By Gaby Martinez
For anyone who is still feeling obligated to choose between the lesser of two evils come November 8th, there are a few other viable options for executive office on this years’ ballot. While aware that we could all have just as easily googled information on these candidates, it could be safe to assume that most of have not.
Both Jill Stein and Gary Johnson were on the presidential ballot in 2012 and are running again on this years’ ballot in spite of numerous “losses” during their political careers. Due to their lack of success in the polls, these candidates have been jipped of any considerable airtime over the past year and a half. Some basic components of each candidate’s platform are listed as follows.
Senator Gary Johnson, as the former governor of New Mexico, initially sought to gain the Republican presidential nomination in 2011 but changed party affiliation as a Libertarian in the 2012 Election cycle. His appeal to the conservative voter is his unabashed opposition to big government spending. Essentially the solution to this ill would lie within a reinstatement of state and local government power. His fidelity to free market ideals are characteristic of the Libertarian Party and can most likely be traced throughout his experience as a handyman, to small business owner, to CEO of his own company.
Jill Stein, of the Green Party, is also a candidate of reputable note. Stein is a graduate of Harvard Medical School, class of 1979. Much of Stein’s focus, in the political arena, have been on issues concerning public health and domestic policy within the United States rather than foreign policy. However, her background in medicine and education appeals to voters who are seeking a candidate, like Donald Trump, that doesn’t fall under the “career politician” model we’ve become so accustomed to. Keeping in line with the tradition of her party, she is an advocate for environmental reform and the creation of “green jobs”. The biggest component of her platform, entitled The Green New Deal,:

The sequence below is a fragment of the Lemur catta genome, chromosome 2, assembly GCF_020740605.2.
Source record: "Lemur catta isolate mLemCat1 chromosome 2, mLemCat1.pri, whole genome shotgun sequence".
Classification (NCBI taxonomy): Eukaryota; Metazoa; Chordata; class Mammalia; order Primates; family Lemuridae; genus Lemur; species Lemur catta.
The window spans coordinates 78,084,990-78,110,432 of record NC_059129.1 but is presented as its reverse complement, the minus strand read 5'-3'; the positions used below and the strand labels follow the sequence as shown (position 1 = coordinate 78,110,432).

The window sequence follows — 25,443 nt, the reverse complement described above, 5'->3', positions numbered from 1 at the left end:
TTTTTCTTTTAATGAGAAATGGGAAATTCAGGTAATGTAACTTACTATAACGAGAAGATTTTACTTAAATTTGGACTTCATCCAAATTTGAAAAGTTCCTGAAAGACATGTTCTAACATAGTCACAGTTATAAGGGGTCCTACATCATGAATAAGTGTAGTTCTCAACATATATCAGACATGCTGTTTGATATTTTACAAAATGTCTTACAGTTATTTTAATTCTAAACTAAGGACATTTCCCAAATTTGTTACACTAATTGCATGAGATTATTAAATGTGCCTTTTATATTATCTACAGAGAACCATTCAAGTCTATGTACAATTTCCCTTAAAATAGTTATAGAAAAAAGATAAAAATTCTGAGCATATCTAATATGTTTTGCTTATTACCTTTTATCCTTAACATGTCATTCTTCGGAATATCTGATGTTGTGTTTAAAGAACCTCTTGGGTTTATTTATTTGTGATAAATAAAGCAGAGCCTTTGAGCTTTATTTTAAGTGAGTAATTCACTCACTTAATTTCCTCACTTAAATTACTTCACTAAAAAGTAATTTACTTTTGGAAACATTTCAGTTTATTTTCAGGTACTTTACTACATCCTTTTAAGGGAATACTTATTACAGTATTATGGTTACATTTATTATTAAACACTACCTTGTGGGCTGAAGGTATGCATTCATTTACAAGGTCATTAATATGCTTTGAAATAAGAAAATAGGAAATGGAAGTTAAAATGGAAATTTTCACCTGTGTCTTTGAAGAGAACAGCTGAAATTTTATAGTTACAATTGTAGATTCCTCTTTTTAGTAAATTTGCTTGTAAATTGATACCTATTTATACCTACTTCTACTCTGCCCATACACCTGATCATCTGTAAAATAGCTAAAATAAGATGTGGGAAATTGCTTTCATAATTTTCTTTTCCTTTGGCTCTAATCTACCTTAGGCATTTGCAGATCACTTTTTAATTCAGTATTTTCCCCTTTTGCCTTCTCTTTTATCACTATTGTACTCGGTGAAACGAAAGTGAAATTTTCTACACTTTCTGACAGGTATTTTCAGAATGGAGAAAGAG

“Building on the concept of FDR’s New Deal, we call for a massive mobilization of our communities, government and the people on the scale of World War II – to transition our energy system and economy to 100% clean, renewable energy by 2030.”
Johnson and Stein, of course, have had their own share of controversy surrounding their positions. However, it is important to recognize that we have might have another choice to make; a choice between the so-called lesser of two evils or the lesser of four evils.